Florida Georgia Line's Brian Kelley says he didn't see 'a need for a break'

Florida Georgia Line's split was not something Brian Kelley envisioned when he went solo.

Kelley said during an appearance on "John and Tammy: San Diego’s Morning Show" Friday that he and Tyler Hubbard had a difference of opinion when it came to conversations about pursuing other creative outlets.

"The heart of where I was coming from was really having everything stay the same and stay together and also intertwine our solo stuff," Kelley said. "I didn’t see, personally, for me, a need for a break or a reason to stop. Unfortunately, we couldn’t really get on the same page of what that looked like — we’re both chasing separate dreams, but you never know how it may circle back."

He went on to compliment Hubbard's solo endeavors, telling the hosts, "He's crushing it. I'm happy for him and I expect him to do well."

Kelley added: "I'm forever grateful for our fans and I love them to death. Still hearing our songs on the radio, I’m just really really grateful from the bottom of my heart."

Florida Georgia Line performed together for the last time in September 2022 at the Minnesota State Fair, however breakup rumors had been swirling long before then. In February 2022, Hubbard told People Magazine that the pair were "taking a break" as opposed to breaking up. A few months later, Hubbard confirmed that the pair had broken up due to Kelley initiating them going solo and said there was "no bad blood between the two of them."

Earlier this month, the former country duo appeared on separate episodes of the "Bussin' With the Boys" podcast with Will Compton and Taylor Lewan to discuss what transpired between them and what led to their breakup.

On the "Bussin' With the Boys" podcast episode on May 7, Hubbard once again confirmed that the "unexpected" split was initiated by Kelley.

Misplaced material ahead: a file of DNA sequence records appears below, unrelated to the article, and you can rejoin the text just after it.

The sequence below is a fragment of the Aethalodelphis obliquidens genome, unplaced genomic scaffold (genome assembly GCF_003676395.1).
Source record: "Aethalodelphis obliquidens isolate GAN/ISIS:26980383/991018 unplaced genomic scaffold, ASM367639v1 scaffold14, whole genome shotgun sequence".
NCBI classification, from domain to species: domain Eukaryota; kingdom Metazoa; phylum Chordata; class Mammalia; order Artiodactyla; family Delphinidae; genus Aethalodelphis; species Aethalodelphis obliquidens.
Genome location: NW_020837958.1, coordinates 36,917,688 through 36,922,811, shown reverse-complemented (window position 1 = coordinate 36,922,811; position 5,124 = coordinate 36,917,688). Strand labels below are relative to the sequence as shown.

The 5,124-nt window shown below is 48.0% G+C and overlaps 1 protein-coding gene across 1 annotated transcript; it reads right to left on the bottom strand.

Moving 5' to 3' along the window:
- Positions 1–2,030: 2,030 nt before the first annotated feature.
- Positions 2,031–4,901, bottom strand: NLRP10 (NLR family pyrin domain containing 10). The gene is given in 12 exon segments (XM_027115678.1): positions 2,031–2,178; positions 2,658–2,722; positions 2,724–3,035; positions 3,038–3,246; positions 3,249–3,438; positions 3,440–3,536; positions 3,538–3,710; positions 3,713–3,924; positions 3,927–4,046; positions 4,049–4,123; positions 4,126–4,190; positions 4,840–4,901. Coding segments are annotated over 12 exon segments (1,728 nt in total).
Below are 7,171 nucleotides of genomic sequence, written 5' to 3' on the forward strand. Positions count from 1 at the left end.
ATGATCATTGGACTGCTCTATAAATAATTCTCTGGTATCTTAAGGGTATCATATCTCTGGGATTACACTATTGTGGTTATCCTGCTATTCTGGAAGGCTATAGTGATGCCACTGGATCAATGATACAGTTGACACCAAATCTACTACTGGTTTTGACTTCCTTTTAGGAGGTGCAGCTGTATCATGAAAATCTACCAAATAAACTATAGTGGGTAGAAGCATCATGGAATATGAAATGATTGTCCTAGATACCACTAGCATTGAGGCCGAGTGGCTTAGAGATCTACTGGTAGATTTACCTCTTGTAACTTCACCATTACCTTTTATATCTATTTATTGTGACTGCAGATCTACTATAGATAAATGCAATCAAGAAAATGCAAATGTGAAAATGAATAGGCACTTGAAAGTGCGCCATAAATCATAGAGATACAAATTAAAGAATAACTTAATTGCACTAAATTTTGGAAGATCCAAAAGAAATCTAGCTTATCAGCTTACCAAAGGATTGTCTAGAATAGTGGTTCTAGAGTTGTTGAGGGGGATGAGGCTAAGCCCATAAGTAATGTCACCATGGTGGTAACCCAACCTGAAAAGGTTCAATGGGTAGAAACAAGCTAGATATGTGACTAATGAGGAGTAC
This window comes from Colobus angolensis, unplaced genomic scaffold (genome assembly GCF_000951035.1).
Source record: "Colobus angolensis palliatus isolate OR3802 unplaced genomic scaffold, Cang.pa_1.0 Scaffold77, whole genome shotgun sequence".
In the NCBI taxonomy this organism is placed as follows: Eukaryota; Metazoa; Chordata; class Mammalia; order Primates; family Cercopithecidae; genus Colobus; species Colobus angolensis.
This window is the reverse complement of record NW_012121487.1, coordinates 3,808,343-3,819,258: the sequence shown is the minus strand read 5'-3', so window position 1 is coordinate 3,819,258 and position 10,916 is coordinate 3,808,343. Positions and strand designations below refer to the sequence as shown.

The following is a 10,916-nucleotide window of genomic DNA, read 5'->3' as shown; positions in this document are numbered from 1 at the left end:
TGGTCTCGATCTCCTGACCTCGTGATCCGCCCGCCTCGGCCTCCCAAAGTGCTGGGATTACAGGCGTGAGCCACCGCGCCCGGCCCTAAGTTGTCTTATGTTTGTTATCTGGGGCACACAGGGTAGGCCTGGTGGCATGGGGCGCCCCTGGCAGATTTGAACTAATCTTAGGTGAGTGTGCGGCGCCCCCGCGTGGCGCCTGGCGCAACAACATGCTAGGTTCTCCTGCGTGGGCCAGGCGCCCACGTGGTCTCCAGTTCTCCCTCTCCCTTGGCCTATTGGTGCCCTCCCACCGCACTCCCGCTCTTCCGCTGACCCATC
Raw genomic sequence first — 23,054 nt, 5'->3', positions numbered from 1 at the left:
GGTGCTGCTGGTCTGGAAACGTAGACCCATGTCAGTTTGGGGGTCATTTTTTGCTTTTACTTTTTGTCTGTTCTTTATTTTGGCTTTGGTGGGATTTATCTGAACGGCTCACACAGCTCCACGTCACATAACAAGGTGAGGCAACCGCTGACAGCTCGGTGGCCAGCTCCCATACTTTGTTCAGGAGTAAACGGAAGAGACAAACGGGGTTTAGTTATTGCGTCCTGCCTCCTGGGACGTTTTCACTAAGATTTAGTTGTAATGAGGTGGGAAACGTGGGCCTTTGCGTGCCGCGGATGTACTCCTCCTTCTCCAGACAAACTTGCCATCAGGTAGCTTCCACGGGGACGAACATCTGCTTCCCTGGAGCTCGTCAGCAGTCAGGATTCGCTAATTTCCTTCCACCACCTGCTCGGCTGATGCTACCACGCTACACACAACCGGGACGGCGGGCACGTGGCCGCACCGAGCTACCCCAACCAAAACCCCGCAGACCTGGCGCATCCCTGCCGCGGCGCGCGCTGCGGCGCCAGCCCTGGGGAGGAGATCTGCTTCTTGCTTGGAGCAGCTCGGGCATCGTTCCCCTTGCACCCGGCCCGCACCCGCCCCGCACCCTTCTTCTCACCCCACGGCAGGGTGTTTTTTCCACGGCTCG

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"BK came to me and said, 'Man I'm really feeling like I want to do the solo thing,' and I'm like really?" said Hubbard. "We were just getting out of our first deal, we were kind of in a sweet spot that we had worked for 10 years to get to."

Hubbard said he wanted to continue as Florida Georgia Line for five to 10 more years, however, Kelley was adamant in his decision, saying it was what he needed to do for himself. Although caught off guard by his bandmate's decision, he supported him, said Hubbard.

"I feel like I'm not enough for you … honestly it felt like a divorce," said Hubbard. According to Hubbard, Kelley wanted to continue as Florida Georgia Line while simultaneously acting as a soloist. Hubbard refused.

"Bro from an emotional standpoint, I know this is dramatic but this is what it feels like," said Hubbard. "It feels like we're in a marriage and everything's great and we love the benefits but you want to go sleep with the neighbors and come home at night and me be cool with it."

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On the May 9 podcast episode, Kelley said his decision to pursue a solo career wasn't a surprise because the marker had already been set in place years prior. According to Kelley, the conversation of having extra creative outlets was had in 2016 and every two years after.

Kelley said the pair made a deal that once their fifth record was done they were going to create more freedom for themselves while still keeping Florida Georgia Line going. Kelley said he felt it was important for him to continue honoring his craft, artistry and songwriting. He said he voiced those concerns for a long time.

"I wanted to do it all, I didn't think that was out of bounds," Kelley said.

Contributing:  Marcus K. Dowling, Diana Leyva, The Nashville Tennessean

This article originally appeared on USA TODAY: Florida Georgia Line's Brian Kelley discusses unexpected split